Shyne’s Lawyer Explains Confusion Over Prison-Release Date

Due to computer error, even Shyne wasn't sure when he was being released.

Now that [artist id="610149"]Shyne[/artist] is “90 percent of the way home” from prison, as his lawyer told MTV News earlier this week, the rapper’s October 6 release date from prison will be as highly anticipated as a blockbuster album release date.

But fans also might wonder if Shyne is really getting out of jail this time.

After a number of rumored release dates over the years, fans have grown wary about the possibility of the rapper’s return after being imprisoned following a guilty verdict in 2001 for his involvement in the Club New York shooting case, which also involved Diddy and his then-girlfriend Jennifer Lopez. Every year, word spread that the Brooklyn MC would be sprung from jail, and then nothing happened.

So what’s the deal?

Shyne’s attorney, Oscar Michelen, spoke to MTV News on Thursday (August 5) and explained that his client’s release date was never in question.

When the rapper was sentenced in June 2001, a spokesperson for the New York State Department of Corrections confirmed to MTV News that Shyne would not be eligible for release until he served eight years and seven months of jail time. At the time of the sentencing, Shyne had already served two months in New York’s Rikers Island. A simple calculation with that public information reveals Shyne’s release date was always set for October 2009.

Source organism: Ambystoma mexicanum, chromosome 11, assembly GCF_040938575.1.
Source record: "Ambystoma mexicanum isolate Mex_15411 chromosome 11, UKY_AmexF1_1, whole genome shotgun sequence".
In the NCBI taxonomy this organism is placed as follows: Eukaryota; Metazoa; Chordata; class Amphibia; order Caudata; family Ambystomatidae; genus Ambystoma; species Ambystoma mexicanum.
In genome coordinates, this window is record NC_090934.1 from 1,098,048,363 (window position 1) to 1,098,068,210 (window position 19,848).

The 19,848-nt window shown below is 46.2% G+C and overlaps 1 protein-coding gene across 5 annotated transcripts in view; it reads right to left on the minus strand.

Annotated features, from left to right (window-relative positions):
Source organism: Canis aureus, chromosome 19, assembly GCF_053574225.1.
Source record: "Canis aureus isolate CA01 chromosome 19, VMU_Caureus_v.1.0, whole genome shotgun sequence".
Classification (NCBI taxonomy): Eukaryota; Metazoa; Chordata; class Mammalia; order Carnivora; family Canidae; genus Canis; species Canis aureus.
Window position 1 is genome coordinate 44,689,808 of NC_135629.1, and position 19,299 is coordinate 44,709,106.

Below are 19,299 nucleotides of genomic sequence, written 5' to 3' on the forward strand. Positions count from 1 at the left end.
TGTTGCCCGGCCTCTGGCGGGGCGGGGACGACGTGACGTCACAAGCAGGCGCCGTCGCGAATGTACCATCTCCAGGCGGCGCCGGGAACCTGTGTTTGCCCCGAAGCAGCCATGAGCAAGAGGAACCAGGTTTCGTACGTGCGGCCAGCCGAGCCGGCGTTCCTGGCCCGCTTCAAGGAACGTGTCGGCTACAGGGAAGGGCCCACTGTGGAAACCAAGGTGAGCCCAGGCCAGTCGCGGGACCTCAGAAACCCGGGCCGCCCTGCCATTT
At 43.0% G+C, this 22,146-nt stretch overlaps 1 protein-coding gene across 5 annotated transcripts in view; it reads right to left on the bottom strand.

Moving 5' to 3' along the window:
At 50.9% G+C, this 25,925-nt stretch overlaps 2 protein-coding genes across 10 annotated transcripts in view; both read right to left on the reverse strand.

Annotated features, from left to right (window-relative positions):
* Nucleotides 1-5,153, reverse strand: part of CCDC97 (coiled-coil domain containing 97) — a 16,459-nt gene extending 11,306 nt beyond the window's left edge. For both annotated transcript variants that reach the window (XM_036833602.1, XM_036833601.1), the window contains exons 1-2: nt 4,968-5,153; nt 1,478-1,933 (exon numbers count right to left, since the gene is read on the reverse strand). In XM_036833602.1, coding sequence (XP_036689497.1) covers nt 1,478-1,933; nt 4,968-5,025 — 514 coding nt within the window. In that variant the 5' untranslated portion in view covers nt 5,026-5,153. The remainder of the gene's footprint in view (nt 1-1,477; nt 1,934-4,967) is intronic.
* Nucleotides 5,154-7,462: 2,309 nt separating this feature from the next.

The rumored release dates over the years, Michelen believes, were a result of misinterpretation of legal filings and, at one point, a computer error.

“I’ll tell you what happens, I think [the basis for the rumor] was created by a computer,” he explained, “because the Department of Corrections has a Web site where you can do an inmate look-up. And if you have the information it will show you that [Shyne's] earlier release date was originally April [of this year] and then June. And we don’t now how that was in there. But it showed that. And then what would happen is before a release date [an inmate] would get produced before a parole board, and in the institution there would be rumors that [Shyne] was up for parole. I guess inmates or guards would spread the rumor.”

But Michelen said Shyne has never actually been before a parole board.

“To my knowledge he was never actually physically presented to a parole board, because there was no decision to be made,” he said. “It was clear when he would be getting out — he would be getting out the earliest he could — so what would he discuss, really?”

The June date that was listed in the electronic database of the DOC, Michelen explained, was Shyne’s minimum early release date. It was a date Shyne could have been released with good behavior, at the discretion of officials, but due to the violent nature of the rapper’s crime, Michelen said all parties involved pretty much knew the true release date would be the maximum early release date in October of this year. There’s only a small degree of subjectivity involved with granting the earlier April date over the October date, Michelen said, if Shyne served with good behavior, after laws enacted in the past by former New York Governor George Pataki eliminated a larger leeway judges previously held in sentencing offenders.

To further complicate matters, Michelen said that when his client filed a motion a few years ago challenging the constitutionality of his conviction, he believes people assumed the potential release date if the motion was granted became Shyne’s new release date.

The rumors took on such a life of their own that Michelen said people took them as fact — at one point, he said, Shyne himself was just as confused. However, he is now clear to be released on October 6.

“People love rumors,” he said. “They hear things and then they think it’s gospel. [Shyne] even called me and asked, ‘Am I getting out in June?’ “